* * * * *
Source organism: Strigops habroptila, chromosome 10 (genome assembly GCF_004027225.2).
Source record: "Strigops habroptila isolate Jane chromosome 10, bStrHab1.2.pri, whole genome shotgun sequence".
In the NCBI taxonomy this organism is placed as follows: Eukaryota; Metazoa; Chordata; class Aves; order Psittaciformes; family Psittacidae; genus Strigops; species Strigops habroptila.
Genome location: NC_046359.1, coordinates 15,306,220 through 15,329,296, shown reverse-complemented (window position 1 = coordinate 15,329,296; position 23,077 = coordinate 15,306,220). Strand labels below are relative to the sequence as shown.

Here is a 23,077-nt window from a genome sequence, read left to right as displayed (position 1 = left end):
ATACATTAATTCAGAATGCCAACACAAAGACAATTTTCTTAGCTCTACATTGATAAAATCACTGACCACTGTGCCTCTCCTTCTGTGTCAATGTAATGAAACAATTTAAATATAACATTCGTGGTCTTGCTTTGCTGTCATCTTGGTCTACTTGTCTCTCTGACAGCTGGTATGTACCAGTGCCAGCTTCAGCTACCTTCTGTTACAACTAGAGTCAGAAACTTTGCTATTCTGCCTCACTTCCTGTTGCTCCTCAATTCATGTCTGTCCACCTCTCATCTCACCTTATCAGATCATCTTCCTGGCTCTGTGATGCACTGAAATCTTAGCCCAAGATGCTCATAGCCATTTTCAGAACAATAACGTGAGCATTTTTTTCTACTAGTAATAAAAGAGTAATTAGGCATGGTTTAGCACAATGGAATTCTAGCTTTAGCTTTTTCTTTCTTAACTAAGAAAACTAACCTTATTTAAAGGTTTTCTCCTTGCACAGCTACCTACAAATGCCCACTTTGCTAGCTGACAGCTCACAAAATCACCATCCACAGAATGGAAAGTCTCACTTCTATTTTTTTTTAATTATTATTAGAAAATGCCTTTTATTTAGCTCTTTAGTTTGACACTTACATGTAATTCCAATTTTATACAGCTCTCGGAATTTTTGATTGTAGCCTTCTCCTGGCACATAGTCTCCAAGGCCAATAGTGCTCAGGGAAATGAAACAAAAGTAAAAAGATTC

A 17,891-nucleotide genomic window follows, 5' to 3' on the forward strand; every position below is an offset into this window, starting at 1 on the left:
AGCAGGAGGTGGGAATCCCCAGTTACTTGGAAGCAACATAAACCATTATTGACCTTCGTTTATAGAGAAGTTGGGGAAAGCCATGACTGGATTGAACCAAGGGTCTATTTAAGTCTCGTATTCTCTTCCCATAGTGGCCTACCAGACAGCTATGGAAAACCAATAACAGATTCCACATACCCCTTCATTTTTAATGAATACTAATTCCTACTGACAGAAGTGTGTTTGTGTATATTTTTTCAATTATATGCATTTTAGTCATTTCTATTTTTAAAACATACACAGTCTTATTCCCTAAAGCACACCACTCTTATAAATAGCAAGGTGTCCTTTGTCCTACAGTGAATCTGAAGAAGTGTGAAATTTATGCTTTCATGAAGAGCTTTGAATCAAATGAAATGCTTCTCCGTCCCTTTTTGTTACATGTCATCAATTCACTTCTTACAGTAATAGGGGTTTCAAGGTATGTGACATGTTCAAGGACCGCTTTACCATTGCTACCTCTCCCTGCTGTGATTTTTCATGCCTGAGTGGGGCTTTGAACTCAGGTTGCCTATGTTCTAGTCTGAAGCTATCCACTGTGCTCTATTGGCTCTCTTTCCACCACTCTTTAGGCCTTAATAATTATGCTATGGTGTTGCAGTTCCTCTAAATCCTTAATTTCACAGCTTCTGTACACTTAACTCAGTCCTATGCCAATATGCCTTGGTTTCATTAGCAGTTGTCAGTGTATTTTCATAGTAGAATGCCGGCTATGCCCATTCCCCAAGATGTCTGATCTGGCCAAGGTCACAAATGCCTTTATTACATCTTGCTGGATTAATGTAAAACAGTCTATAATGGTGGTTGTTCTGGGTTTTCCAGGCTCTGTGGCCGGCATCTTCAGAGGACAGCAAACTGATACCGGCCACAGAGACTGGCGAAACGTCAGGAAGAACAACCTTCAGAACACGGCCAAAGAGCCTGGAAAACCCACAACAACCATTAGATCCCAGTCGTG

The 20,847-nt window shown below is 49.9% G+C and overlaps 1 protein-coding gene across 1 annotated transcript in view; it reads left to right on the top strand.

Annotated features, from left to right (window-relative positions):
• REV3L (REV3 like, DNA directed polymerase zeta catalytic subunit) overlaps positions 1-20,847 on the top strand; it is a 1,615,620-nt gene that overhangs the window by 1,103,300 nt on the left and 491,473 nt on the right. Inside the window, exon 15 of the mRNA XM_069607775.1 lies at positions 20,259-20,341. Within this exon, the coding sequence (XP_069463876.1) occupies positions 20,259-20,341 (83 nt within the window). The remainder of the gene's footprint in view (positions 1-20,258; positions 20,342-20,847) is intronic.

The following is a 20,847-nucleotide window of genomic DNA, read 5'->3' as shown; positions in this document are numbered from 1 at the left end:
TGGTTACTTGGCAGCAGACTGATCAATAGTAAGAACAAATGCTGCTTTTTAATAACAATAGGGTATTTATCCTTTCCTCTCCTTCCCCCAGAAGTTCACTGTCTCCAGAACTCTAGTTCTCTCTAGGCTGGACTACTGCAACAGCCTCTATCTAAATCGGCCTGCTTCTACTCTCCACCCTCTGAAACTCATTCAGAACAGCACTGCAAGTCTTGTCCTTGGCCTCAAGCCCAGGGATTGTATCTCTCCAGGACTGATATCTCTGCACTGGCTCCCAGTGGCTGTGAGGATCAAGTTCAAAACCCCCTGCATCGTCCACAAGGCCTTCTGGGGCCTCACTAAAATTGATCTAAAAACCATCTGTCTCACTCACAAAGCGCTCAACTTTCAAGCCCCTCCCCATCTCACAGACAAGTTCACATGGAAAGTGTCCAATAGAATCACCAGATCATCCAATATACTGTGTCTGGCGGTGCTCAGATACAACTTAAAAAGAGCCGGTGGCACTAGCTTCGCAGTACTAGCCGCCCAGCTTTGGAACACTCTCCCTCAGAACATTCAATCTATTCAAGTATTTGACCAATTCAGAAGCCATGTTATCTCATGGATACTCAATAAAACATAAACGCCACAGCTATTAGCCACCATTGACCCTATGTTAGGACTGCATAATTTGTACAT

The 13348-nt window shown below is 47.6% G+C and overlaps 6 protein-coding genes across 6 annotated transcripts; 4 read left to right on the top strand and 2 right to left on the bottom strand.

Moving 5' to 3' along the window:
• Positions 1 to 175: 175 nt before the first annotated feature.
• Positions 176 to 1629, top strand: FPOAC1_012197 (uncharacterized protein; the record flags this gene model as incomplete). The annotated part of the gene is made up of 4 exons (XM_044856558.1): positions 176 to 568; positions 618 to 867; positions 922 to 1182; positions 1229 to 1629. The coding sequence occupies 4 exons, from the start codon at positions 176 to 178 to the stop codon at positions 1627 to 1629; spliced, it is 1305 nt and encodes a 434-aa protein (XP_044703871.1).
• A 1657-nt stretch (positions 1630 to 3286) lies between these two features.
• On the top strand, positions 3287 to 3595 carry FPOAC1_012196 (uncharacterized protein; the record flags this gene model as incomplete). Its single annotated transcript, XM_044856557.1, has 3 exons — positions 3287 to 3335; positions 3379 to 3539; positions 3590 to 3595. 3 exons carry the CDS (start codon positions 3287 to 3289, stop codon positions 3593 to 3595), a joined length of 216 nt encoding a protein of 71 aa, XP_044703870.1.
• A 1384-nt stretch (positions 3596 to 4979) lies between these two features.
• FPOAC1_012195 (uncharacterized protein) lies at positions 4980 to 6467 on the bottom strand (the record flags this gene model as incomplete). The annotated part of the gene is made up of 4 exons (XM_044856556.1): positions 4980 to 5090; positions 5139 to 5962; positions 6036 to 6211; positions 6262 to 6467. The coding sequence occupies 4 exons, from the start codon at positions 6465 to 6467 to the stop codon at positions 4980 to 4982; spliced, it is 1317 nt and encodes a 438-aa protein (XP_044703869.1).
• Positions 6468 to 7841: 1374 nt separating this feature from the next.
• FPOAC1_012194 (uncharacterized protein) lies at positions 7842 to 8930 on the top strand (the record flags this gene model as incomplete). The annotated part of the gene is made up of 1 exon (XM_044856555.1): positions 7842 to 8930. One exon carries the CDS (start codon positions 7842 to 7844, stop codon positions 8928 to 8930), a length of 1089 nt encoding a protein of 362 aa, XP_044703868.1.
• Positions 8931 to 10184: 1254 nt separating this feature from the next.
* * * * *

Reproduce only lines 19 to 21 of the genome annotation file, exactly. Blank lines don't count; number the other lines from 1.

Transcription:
• On the top strand, positions 3287 to 3595 carry FPOAC1_012196 (uncharacterized protein; the record flags this gene model as incomplete). Its single annotated transcript, XM_044856557.1, has 3 exons — positions 3287 to 3335; positions 3379 to 3539; positions 3590 to 3595. 3 exons carry the CDS (start codon positions 3287 to 3289, stop codon positions 3593 to 3595), a joined length of 216 nt encoding a protein of 71 aa, XP_044703870.1.
• A 1384-nt stretch (positions 3596 to 4979) lies between these two features.
• FPOAC1_012195 (uncharacterized protein) lies at positions 4980 to 6467 on the bottom strand (the record flags this gene model as incomplete). The annotated part of the gene is made up of 4 exons (XM_044856556.1): positions 4980 to 5090; positions 5139 to 5962; positions 6036 to 6211; positions 6262 to 6467. The coding sequence occupies 4 exons, from the start codon at positions 6465 to 6467 to the stop codon at positions 4980 to 4982; spliced, it is 1317 nt and encodes a 438-aa protein (XP_044703869.1).